A line of suns arched toward us through the night, and I remembered Wesing. But this line couldn’t have been more than fifty orbs across, and it was aimed entirely at Marcus, who had spread his infantry out enough: their shells shed most of the energy into the air and earth. It was only when infantry packed together, Julius had taught me, that shells ended up dumping into each other. That was actually what caused the explosions, dismemberment and disintegration among soldiers of the line, he said, not the orbs themselves. 
            Breathe, hold, squeeze, release. Figure after figuring standing up atop the ramparts to fire their lightspears into darkness. That was when the first ranks of Julius’s infantry reached us, halfway through my second spear, clomping up through the mud the rain and Marcus’s withdrawal had made. We did not have to warn them about the mastodons, for they had become spectral forms themselves just then. 
            Breathe, hold, squeeze, release. I missed. Everyone missed that night. The rain blurred the outlines of the targets and the White Swarm blurred our sights, never mind that mastodons never stand entirely still, or that the counter-bombardments came occasionally blindingly close. The more I thought about it, the more remarkable my shot at the three standing on the corner had been, not only across the distance to the wall, but also the distance crossways along it, well over three hundred paces in extremely poor conditions.
            More shouted commands came up from the captains of Marcus’s infantry behind. “Make way! Make way!”
            I squeezed on an empty barrel. Swap, slide, replace: third spear. Very soon I might as well take out my pen and start writing, for all the good I would manage in combat. There was some confusion as Julius’s infantry coming from up front met our infantry coming from the rear, threatening Marcus’s carefully spread formation. Several captains grew cross, and started cursing.
            That did not seem right. We were always having trouble with the converts, through the White Swarm helped more and more with integration. But the Neverborn did not make logistical mistakes.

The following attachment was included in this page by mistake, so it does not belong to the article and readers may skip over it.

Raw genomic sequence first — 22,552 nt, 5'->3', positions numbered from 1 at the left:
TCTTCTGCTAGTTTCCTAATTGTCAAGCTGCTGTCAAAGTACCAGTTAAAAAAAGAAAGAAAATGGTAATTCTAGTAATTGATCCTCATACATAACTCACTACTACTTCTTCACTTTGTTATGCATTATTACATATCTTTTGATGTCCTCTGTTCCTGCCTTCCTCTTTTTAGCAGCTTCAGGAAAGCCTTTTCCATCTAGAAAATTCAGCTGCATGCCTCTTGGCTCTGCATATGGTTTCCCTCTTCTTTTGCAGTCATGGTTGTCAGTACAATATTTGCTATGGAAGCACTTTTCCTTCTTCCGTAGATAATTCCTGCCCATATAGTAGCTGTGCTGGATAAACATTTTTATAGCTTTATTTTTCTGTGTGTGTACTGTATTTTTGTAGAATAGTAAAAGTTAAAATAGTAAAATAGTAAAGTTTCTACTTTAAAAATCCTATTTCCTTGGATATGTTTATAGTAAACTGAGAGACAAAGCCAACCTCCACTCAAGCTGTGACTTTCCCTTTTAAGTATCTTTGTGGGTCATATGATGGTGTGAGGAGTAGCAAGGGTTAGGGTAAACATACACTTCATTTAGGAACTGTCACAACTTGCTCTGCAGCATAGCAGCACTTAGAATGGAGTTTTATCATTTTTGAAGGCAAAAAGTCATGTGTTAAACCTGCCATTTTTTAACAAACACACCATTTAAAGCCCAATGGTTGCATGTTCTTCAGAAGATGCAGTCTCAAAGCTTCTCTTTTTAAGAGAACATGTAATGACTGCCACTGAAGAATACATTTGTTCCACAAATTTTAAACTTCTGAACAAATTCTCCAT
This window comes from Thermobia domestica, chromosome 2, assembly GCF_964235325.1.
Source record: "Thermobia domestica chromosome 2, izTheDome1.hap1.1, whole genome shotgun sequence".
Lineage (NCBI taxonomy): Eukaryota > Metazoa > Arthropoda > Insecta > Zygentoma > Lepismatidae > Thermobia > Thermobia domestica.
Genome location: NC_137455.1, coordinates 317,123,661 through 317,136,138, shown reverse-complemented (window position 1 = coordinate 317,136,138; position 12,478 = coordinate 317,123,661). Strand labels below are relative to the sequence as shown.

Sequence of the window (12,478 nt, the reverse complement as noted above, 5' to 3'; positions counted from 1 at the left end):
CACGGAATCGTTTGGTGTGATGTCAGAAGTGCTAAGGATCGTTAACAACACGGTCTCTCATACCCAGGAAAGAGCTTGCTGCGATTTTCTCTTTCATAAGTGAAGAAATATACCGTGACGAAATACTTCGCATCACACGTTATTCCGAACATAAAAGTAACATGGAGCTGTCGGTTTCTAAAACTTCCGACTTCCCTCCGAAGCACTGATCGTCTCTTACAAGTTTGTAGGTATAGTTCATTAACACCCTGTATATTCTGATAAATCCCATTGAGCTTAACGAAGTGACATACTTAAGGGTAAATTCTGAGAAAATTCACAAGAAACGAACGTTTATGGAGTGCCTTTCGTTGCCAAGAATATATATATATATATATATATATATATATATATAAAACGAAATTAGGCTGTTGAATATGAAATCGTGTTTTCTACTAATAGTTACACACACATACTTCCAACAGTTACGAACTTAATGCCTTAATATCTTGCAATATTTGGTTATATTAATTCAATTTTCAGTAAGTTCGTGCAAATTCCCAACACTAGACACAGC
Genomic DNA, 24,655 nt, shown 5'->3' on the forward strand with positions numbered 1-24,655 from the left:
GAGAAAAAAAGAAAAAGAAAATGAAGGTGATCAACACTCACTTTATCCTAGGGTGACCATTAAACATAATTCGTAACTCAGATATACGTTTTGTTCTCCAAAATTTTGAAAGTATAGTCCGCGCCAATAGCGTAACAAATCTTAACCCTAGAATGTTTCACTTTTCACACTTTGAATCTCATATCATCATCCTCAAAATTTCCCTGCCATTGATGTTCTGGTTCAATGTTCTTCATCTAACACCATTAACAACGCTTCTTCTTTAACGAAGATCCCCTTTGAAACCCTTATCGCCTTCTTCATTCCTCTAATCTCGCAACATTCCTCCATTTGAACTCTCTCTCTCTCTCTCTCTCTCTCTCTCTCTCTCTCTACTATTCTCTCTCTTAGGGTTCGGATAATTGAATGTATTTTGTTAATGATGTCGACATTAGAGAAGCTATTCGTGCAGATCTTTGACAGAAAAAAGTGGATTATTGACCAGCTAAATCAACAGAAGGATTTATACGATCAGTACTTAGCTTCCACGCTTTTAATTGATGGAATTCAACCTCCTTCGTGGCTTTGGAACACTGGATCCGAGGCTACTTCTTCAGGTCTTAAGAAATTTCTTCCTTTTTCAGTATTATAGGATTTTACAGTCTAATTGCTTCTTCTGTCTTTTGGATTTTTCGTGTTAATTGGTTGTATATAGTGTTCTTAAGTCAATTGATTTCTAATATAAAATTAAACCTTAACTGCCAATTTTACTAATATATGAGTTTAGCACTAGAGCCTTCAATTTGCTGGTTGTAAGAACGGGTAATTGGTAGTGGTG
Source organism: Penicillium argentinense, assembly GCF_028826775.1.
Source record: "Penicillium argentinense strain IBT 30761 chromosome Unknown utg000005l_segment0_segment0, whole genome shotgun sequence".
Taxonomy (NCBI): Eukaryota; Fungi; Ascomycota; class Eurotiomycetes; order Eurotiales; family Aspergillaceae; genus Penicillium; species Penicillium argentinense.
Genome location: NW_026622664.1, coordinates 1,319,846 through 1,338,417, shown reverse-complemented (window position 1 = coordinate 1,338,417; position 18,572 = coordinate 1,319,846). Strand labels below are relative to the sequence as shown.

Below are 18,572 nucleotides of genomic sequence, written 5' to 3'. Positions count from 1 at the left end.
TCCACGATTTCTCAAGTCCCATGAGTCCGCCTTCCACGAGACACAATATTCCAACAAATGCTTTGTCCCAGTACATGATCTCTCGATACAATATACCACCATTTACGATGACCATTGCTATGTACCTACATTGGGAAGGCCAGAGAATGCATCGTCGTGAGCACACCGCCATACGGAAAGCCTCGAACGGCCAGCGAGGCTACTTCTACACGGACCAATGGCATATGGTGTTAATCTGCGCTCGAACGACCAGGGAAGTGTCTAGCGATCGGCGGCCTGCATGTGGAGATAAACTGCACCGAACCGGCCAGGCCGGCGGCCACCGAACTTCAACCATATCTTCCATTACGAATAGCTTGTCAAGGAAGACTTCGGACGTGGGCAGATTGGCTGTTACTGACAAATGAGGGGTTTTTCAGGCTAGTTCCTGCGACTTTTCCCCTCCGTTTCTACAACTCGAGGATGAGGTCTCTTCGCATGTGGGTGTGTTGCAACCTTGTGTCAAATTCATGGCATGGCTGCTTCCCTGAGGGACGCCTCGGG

Breathe, hold, squeeze, release. The figures atop the wall were visibly diminished. We were taking probably half the return fire we once had been. I was probably twenty shots in when everyone finally sorted themselves out and I heard the swoosh of our five thousand pieces of artillery slowing to a formation stop. The cavalry, so to speak, had finally arrived.   
            “What’s that?” I heard Jerem Cozak, asking one of the incoming captains over the whine of five thousand artillery swinging around to bear. “What did you say was wrong?”
            “It’s Julius, warlord,” said a voice I recognized, but could not name. “Julius!”
            The night was lit by five thousand orbs of blinding brilliance, arching overhead. I lowered my lightspear, feeling immediately outclassed. Not since the war of the first Faith would there have been a bombardment  of the scale and ferocity of this one.
            “What about him?” shouted the warlord over the fury as the barrage came down. This time, I thought the wall did shake. “Think! Think clearly!”                 
            “We cannot,” said the voice in the quiet after the impact. “The Neverborn diminish. Julius fallen. Three snipers, the corner of the wall. Shot through his head. We reached the top of the bluffs. Julius died the true death. He won’t walk this world again.”